Topic: Solar System/Mars
The Mars-500 mission was a psychosocial isolation experiment conducted between 2007 and 2011 by Russia, the European Space Agency and China, in preparation for an unspecified future crewed spaceflight to the planet Mars. The experiment's facility was located at the Russian Academy of Sciences' Institute of Biomedical Problems (IBMP) in Moscow, Russia.
Between 2007 and 2011, three different crews of volunteers lived and worked in a mock-up spacecraft at IBMP. The final stage of the experiment, which was intended to simulate a 520-day crewed mission, was conducted by an all-male crew consisting of three Russians (Alexey Sitev, Sukhrob Kamolov, Alexander Smoleevskij), a Frenchman (Romain Charles), an Italian (Diego Urbina) and a Chinese citizen (Yue Wang). The mock-up facility simulated an Earth-Mars shuttle spacecraft, an ascent-descent craft, and the Martian surface. The volunteers who participated in the three stages included professionals with experience in engineering, medicine, biology, and human spaceflight. The experiment yielded important data on the physiological, social and psychological effects of long-term close-quarters isolation.
- "MARS-500" | 2015-08-29 | 49 Upvotes 14 Comments
The SpaceX Starship is a fully-reusable launch vehicle and spacecraft that is being privately developed by SpaceX. It is designed to be a long-duration cargo and passenger-carrying spacecraft. The development of the Starship began in 2014.
- "Mars Colonial Transporter" | 2014-04-19 | 27 Upvotes 6 Comments
Terraforming of Mars is a procedure that would comprise of planetary engineering project or concurrent projects, with the goal of transforming the planet from one hostile to terrestrial life to one that can sustainably host humans and other lifeforms free of protection or mediation. The process would presumably involve the rehabilitation of the planet's extant climate, atmosphere, and surface through a variety of resource-intensive initiatives, and the installation of a novel ecological system or systems.
Justifications for choosing Mars over other potential terraforming targets include the presence of water and a geological history that suggests it once harbored a dense atmosphere similar to Earth’s. Hazards and difficulties include low gravity, low light levels relative to Earth’s, and the lack of a magnetic field.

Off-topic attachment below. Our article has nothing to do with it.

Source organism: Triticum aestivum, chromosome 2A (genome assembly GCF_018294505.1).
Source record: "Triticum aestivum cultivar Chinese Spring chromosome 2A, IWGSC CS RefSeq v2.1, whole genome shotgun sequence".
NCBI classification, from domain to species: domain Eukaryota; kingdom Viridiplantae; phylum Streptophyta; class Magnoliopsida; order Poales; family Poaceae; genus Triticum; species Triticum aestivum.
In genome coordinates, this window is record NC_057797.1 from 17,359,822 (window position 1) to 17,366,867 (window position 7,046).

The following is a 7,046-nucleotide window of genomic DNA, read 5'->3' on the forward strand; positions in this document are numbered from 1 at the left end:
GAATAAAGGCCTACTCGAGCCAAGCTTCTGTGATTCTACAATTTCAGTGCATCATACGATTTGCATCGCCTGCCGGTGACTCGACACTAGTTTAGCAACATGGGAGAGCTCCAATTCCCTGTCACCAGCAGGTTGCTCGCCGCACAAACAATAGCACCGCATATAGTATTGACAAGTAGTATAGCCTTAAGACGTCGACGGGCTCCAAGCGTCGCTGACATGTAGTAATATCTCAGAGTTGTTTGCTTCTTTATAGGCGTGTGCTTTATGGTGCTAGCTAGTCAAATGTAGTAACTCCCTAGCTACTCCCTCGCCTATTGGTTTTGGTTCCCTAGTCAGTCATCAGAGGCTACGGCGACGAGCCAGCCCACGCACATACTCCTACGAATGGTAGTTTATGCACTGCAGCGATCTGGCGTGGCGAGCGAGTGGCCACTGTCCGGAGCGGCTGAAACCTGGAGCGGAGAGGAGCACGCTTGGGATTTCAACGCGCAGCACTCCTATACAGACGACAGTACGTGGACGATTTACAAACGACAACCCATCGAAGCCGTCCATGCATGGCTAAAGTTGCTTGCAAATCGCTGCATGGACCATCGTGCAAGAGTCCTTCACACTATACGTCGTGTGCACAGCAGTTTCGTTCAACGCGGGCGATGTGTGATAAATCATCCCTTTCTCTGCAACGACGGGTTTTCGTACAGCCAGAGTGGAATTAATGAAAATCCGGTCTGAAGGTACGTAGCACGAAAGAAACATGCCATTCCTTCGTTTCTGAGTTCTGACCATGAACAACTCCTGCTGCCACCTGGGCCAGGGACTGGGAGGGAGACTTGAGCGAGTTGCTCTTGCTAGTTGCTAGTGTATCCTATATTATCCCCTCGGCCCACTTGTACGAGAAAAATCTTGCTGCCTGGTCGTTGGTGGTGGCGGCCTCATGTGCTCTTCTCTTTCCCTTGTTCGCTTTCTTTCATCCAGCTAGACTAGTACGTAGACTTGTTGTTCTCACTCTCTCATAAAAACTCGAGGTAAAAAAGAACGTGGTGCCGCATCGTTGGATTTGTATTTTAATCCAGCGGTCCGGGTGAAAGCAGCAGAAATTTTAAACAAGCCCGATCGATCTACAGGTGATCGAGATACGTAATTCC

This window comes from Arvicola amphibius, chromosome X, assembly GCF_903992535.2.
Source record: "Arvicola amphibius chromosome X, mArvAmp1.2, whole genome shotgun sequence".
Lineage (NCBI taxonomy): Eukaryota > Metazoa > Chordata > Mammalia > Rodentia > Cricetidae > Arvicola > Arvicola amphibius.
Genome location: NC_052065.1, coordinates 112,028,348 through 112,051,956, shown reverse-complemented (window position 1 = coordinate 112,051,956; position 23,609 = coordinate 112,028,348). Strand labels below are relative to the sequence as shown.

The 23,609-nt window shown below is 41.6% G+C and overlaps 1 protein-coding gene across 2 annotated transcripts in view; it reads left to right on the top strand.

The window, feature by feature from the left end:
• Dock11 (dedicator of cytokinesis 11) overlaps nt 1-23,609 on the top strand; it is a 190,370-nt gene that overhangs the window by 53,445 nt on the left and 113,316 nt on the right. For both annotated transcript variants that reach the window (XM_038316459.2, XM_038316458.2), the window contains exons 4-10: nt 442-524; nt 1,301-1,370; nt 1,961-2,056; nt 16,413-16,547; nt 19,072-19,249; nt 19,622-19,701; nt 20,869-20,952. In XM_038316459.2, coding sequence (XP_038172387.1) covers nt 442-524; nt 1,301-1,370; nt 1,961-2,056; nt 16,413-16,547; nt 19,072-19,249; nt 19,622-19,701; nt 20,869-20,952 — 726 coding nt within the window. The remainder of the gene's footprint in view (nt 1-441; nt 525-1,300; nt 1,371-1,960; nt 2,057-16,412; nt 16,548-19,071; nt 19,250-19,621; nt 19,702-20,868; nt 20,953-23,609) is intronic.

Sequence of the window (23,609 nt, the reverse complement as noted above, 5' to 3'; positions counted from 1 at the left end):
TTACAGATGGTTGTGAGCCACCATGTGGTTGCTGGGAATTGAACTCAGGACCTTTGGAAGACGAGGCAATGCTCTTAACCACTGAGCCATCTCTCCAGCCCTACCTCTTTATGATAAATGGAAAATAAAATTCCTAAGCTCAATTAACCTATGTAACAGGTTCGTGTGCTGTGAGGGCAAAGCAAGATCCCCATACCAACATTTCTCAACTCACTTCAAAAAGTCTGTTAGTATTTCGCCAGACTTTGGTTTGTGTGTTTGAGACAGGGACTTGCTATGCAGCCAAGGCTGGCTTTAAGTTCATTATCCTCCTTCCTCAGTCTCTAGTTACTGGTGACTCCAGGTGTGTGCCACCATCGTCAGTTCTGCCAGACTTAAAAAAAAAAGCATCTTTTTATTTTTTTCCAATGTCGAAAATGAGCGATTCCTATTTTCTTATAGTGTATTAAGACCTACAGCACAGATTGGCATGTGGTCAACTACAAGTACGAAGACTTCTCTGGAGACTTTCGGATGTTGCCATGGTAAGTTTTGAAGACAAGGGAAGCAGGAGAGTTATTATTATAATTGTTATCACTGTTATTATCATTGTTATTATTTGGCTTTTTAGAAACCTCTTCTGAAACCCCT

Objections to the project include questions about its feasibility, general ethical concerns about terraforming, and the considerable cost that such an undertaking would involve. Reasons for terraforming the planet include allaying concerns about resource use and depletion on Earth and arguments that the altering and subsequent or concurrent settlement of other planets decreases the odds of humanity's extinction.
Disagreement exists about whether current technology could render the planet habitable.
- "Terraforming of Mars" | 2012-07-07 | 21 Upvotes 14 Comments
Various schemes have been used or proposed for timekeeping on the planet Mars independently of Earth time and calendars.
Mars has an axial tilt and a rotation period similar to those of Earth. Thus, it experiences seasons of spring, summer, autumn and winter much like Earth. Coincidentally, the duration of a Martian day is within a few percent of that of an Earth day, which has led to the use of analogous time units. A Mars year is almost twice as long as Earth's, and its orbital eccentricity is considerably larger, which means that the lengths of various Martian seasons differ considerably, and sundial time can diverge from clock time more than on Earth.
The Mars monolith is a rectangular object (possibly a boulder) discovered on the surface of Mars. It is located near the bottom of a cliff, from which it likely fell. The Mars Reconnaissance Orbiter took pictures of it from orbit, roughly 180 miles (300 km) away.
Around the same time, the Phobos monolith made international news.
The Mars trilogy is a series of science fiction novels by Kim Stanley Robinson that chronicles the settlement and terraforming of the planet Mars through the personal and detailed viewpoints of a wide variety of characters spanning almost two centuries. Ultimately more utopian than dystopian, the story focuses on egalitarian, sociological, and scientific advances made on Mars, while Earth suffers from overpopulation and ecological disaster.
The three novels are Red Mars (1992), Green Mars (1993), and Blue Mars (1996). The Martians (1999) is a collection of short stories set in the same fictional universe. Red Mars won the BSFA Award in 1992 and Nebula Award for Best Novel in 1993. Green Mars won the Hugo Award for Best Novel and Locus Award for Best Science Fiction Novel in 1994. Blue Mars also won the Hugo and Locus Awards in 1997.
Icehenge (1984), Robinson's first novel about Mars, is not set in this universe but deals with similar themes and plot elements. The trilogy shares some similarities with Robinson's more recent novel 2312 (2012); for instance, the terraforming of Mars and the extreme longevity of the characters in both novels.